Hikone Byobu National Treasure folding screen

The Hikone Castle Museum exhibits the Hikone Byobu folding screen (彦根屏風), a National Treasure, on a regular basis every year. When I saw it in spring 2013, it was being exhibited until May 7, 2013. Shiga Prefecture has only four paintings that are National Treasures, and this is one of them and the only non-religious one. The others are all religious paintings owned by temples like Miidera. (Japan has 158 paintings designated as National Treasures as of this writing.) The byobu shows a pleasure quarters scene in Kyoto. It’s painted on a gold-leaf paper background.

The six-panel byobu is dated to be from the Edo Period’s Kan’ei era (1624-44). It measures 271 cm wide and 94 cm high. Since it was kept by the Ii clan (lord of Hikone Castle) for generations, the screen is nicknamed “Hikone Byobu” even though the painting is not related to Hikone. The byobu’s official name is a mouthful: Shihon Kinjichaku-shoku Fuzoku-zu (紙本金地著色風俗図). The city of Hikone now owns the byobu (since 1997). The Hikone Byobu underwent meticulous repairs for two years and it is exhibited for a few weeks every spring during this time.

The byobu’s National Treasure acclaim is due to the highly skilled and meticulous painting style and the myriad of people, fashion, and objects depicted from that era. Extremely fine lines and dots are painted for the hair, kimono patterns, etc. You’ll need a magnifying glass to see all that intricate detail (although you won’t be able to get that close to the painting). The painted scene is an outstanding snapshot of the people and customs of that time. Thus, it is called a fuzoku-zu (風俗図). With so many little details pictured, you would have to be well-versed in the arts, fashion, customs, and history of that period to fully appreciate what is depicted.

On the left of the byobu, you can see a folding screen with a Chinese-style painting. This is the only prop we see in the background and it indicates that the scene on the left half of the screen is indoors where everyone is sitting close together. The right half of the screen looks like it’s outdoors since the people are standing and one woman is walking her little dog (imported from Europe) even. We see no boundary between the indoors and outdoors, but it is obviously implied.

On the screen’s left half showing the indoor scene, three people are playing the samisen and three people are playing Japanese backgammon called sugoroku (双六). There is also a long tobacco pipe below the backgammon player dressed in black. Tobacco pipes were imported from Spain and Portugal at the time and were very popular in Japan. Their length eventually got shorter in later years.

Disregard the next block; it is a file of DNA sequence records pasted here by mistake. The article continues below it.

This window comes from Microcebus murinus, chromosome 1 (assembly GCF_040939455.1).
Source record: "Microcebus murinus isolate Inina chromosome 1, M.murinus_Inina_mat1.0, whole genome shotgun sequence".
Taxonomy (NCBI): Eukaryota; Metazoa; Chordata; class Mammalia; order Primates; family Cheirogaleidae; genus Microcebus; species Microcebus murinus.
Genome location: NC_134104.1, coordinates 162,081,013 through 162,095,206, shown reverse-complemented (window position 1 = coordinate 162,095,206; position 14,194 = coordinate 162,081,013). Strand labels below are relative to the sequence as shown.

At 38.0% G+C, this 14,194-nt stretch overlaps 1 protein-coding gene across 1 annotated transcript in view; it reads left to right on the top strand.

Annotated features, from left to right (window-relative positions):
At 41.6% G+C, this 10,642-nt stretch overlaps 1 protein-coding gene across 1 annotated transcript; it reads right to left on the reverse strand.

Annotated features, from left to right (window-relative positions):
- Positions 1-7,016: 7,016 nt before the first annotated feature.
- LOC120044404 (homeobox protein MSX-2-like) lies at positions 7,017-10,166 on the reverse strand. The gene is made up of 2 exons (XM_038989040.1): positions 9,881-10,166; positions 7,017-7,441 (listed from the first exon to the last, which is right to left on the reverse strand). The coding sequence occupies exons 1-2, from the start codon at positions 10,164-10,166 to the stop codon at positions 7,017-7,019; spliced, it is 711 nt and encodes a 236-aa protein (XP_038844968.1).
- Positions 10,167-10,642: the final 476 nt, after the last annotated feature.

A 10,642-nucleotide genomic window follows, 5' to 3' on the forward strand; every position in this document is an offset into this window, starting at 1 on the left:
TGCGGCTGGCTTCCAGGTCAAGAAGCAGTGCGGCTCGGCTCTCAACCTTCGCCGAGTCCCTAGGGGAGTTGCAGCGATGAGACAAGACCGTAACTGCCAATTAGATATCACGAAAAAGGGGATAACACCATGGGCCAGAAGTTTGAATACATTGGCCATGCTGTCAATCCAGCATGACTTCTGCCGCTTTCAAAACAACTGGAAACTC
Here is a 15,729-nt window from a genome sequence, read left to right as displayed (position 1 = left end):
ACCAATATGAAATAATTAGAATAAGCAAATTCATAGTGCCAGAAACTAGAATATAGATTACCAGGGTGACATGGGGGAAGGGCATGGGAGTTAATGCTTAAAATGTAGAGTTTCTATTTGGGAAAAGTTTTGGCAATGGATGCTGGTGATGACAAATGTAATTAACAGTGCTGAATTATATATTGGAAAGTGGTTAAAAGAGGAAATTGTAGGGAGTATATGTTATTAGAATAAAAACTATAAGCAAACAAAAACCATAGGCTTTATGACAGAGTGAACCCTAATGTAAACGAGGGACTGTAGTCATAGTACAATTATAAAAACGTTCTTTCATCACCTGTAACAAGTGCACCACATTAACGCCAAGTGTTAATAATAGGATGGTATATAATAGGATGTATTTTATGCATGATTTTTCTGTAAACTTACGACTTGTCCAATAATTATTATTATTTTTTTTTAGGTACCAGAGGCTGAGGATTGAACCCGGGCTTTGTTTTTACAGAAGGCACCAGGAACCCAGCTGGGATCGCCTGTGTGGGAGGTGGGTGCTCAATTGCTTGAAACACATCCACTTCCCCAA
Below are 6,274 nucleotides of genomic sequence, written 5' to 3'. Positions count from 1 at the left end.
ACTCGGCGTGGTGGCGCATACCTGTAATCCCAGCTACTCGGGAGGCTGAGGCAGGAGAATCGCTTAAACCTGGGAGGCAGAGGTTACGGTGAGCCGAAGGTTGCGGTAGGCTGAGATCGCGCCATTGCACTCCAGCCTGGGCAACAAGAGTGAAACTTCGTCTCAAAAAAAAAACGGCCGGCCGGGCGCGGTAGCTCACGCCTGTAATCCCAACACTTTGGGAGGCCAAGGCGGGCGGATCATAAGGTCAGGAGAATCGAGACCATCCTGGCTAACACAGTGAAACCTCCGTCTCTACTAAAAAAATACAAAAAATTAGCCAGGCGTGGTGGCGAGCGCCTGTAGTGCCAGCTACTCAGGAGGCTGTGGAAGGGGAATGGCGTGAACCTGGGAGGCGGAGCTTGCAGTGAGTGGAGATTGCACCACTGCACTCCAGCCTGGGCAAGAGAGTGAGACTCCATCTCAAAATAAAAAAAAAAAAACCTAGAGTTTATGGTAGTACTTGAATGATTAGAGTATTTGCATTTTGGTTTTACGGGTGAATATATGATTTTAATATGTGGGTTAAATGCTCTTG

On the lower right in the indoor scene is a girl writing a love letter with ink and brush. The samisen players, sugoroku players, letter writer, and background folding screen all refer to the Chinese-originated cultural concept of kinkishoga (琴棋書画), meaning stringed instrument (koto), traditional board game, calligraphy, and painting. Being skilled at these four traditional arts was considered a prerequisite of a cultured person. It was common for paintings to depict kinkishoga.

Above the letter writer is a middle-age woman leaning on an arm rest. She is thought to be a Buddhist layman of great knowledge, making her the de facto supervisor there.

The pleasure quarters was for people of taste and culture. It was a leading edge for fashion and we can see various fashion statements in the painting. The people wear a variety of hairstyles. For example, the karawa-mage style (唐輪髷) with the hair stacked up was favored by the courtesans of that day. We also see short-sleeve casual kimono called kosode (小袖) and they also have gold leaf embedded in the material.

On the right side of the byobu, the woman second from the right edge is wearing a kimono with a basho (banana plant) design. It reminds one of a Noh song titled, Basho. (Famous haiku poet Basho named himself after the banana plant.)

When the Hikone Byobu was made in the early Edo Period, it wasn’t for the masses to see. Only the cultural elite would be able to see it and the artist knew this. The artist therefore included little details that only the cultural elite would appreciate and understand. They would have been well-versed in Chinese-style painting, religious paintings, Noh plays, etc.

The painting was designed to be viewed not as a flat painting, but on a folding screen with its characteristic zig-zag panels facing inward or outward. The people were painted to match the respective panel’s angle. If you look closely, you can see that the way the people are facing are indeed enhanced or emphasized by the angle of the panel. Since the painting was not signed, the artist is unknown. However, experts say that the painter likely belonged to the Kano school of Japanese painting. It’s astonishing that the artist did not sign such a masterpiece. I wonder if the artist didn’t sign it because the work was still unfinished (the background looks too empty to me) or maybe there were multiple artists. There are still things about the painting that experts do not know about.

I went to see this byobu a year ago during Golden Week. I went without reading up about it, so I was unable to fully appreciate the byobu’s artistic and cultural value when I saw it. It was only after I did some reading when I was able to appreciate this rare National Treasure. I’m happy to now share with you what I’ve learned about this fascinating byobu. You should appreciate it for what it’s really worth. A little knowledge (and language) goes a long way.

The Hikone Castle Museum is next to the ticket booth to enter Hikone Castle, a short walk from JR Hikone Station. Open 8:30 am to 5 pm (enter by 4:30 pm). Admission is 500 yen for adults (cheaper if you also buy a ticket to enter Hikone Castle). Google Map